Maintaining Optimism in the Face of Reality. Occasional observations on the state of the world, society, business and politics. Usually anchored by facts, always augmented by opinion.
At a very fundamental level, I think the media has had to stoop to this level because their editorial influence has been lost. No one really makes their decision based at all on what editors write in their endorsement. It's just another stat to be tallied in a political climate that has put the horserace far ahead of substantive policy discussion. Having been emasculated in this way, the media is forced to try to exert its waning influence in the only way it can, the actual creation and spinning of what at one time could have been called "the news."I also said: "I personally cannot recall either in my own experience, or in historical reading, any election where the broader media seems so actively engaged in attempting to influence the outcome of the election." Apparently I was wrong, but since I was only 15 in 1984, I hope I can be forgiven.
The Washington Times reports on the truly astounding bias of the press this year, as quantified by the Center for Media and Public Affairs at George Mason Univeristy. The following is from the PDF release from CMPA:
Crazy for Kerry: John Kerry's total of 58 percent positive evaluations (and 42% negative) since Labor Day is the best press any general election candidate has received since 1980. George W. Bush has only 36 percent positive evaluations (and 64% negative) in the same period. In the 2000 general election evaluations of both Bush and Al Gore were about 2 to 1 negative.What is most amazing is the apparent inability of the press to look at anything strategically. Can you imagine if Mondale had won in 1984? He certainly would have scaled back Reagan's "reckless" defense spending. I wonder if the Soviet Union would still be around.
Kerry’s October Surprise: Bolstered by good reviews of his debate performances, Kerry received a record-breaking 77 percent positive evaluations during October, compared to 34 percent positive for Bush.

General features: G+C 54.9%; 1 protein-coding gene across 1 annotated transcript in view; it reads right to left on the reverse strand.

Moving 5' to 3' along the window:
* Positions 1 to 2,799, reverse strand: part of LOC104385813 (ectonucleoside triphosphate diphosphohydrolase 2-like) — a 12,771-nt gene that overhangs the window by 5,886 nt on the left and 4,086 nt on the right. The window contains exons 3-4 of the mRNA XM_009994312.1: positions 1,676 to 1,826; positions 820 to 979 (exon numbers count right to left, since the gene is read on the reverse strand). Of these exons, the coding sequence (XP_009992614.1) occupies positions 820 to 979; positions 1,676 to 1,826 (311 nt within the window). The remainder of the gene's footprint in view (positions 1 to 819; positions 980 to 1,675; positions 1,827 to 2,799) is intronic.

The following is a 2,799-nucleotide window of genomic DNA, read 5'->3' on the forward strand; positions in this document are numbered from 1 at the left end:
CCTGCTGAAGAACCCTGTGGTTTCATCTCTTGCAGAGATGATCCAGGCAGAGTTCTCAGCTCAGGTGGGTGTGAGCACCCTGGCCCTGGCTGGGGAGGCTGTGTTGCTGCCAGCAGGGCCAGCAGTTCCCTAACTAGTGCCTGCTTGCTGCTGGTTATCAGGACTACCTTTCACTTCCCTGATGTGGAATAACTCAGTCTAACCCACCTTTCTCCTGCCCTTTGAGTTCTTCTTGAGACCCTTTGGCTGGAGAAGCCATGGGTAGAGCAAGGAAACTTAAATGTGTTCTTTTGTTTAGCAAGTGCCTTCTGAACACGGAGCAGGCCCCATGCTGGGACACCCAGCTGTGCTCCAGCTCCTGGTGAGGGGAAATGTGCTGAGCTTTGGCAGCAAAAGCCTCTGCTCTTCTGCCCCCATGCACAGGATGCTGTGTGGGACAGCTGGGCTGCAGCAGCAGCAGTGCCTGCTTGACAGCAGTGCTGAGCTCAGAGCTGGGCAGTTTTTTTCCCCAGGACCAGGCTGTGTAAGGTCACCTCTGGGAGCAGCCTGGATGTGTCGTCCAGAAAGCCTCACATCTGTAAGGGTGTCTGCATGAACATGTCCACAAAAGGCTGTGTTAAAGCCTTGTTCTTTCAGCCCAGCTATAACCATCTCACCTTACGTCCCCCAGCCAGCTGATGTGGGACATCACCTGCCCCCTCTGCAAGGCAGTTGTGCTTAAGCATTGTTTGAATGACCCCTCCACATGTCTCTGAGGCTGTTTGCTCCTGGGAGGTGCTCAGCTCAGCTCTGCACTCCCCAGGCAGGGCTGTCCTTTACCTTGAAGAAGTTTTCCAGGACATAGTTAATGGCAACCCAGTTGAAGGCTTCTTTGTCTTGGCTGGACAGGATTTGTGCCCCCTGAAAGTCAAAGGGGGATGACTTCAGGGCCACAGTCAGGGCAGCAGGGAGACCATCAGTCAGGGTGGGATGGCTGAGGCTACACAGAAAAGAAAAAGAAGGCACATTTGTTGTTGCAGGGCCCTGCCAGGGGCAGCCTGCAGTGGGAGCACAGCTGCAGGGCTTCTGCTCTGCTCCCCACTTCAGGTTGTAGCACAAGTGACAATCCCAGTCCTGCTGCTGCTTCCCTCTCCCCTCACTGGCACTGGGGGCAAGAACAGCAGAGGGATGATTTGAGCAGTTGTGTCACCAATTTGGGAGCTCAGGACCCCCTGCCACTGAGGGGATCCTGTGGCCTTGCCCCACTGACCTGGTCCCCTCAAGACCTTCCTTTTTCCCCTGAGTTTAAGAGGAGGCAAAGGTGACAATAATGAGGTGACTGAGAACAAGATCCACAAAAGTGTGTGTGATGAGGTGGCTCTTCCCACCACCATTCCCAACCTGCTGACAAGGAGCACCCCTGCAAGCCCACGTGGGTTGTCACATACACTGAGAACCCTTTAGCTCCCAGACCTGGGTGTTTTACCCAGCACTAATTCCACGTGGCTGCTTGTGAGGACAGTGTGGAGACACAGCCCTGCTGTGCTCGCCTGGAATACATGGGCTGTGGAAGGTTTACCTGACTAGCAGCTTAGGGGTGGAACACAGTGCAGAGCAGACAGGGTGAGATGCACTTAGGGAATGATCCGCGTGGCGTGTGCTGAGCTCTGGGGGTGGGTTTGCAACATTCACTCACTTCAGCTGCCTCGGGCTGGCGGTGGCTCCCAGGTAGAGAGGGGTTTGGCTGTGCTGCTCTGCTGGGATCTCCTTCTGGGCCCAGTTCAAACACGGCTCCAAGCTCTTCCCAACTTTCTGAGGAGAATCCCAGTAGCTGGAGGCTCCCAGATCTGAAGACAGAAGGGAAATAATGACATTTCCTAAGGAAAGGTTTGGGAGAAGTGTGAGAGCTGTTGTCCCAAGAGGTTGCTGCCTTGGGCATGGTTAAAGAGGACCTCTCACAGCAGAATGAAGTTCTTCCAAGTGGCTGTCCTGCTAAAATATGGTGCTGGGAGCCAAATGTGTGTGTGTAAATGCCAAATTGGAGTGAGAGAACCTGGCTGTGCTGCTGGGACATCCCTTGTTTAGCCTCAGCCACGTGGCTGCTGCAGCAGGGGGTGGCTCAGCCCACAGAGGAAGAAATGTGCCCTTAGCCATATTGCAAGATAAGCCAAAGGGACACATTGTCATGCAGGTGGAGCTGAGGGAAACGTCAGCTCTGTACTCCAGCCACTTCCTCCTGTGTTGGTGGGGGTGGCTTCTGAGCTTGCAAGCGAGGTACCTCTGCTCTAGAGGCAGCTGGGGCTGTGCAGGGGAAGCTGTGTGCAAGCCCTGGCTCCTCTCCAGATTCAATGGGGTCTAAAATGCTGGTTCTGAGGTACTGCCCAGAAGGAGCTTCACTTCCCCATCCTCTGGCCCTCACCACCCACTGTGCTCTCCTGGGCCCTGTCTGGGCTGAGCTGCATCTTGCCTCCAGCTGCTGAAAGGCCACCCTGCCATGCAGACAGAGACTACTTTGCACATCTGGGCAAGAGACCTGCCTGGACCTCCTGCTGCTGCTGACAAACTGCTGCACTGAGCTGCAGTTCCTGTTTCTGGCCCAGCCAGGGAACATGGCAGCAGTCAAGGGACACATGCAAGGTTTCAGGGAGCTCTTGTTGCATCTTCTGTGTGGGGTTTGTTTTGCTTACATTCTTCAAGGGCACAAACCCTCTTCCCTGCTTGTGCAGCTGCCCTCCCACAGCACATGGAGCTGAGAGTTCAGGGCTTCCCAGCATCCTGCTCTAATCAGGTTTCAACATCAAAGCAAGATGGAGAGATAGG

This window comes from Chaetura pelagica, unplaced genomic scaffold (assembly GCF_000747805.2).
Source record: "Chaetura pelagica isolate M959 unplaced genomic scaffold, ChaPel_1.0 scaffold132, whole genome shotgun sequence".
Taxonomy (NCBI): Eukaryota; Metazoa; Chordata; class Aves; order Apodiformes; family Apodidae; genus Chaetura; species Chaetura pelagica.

Positive Press Not A Predictor: Until this year, record-holder was Walter Mondale with 56 percent positive evaluations in 1984. The worst press went to Ronald Reagan, who received only nine percent positive (91% negative) evaluations that year. But incumbents don’t always get bad press. Bill Clinton received 50 percent positive evaluations in 1996, compared to only 33 percent (67% negative) for Bob Dole.
Dems Get the Breaks: In the past seven elections since 1980, the Democratic candidate has gotten significantly better press in four - Kerry, Clinton in 1992 and 1996, and Mondale in 1984; the Republican has fared better in one - George H.W. Bush over Dukakis in 1988; and two have been about even -- Bush vs. Gore in 2000 and Carter vs. Reagan in 1980.
Negativity Reigns: The coverage has been mainly negative toward both parties. Ten out of the fourteen major party candidates have received over 60 percent negative evaluations, including all seven Republican candidates.
It's unfortunate, but not surprising, that the only other news outlet picking up on the story (at least the the CMPA lists) is the Washington Post, where it is buried in an article titled "Campaign '04, Bar Trivia '05." I can't understand how this counts as trivial in any way.
Hat tip to Captain's Quarters for picking up the Washington Times story.
e-mail post | Link Cosmos | [Permalink] | | Monday, November 01, 2004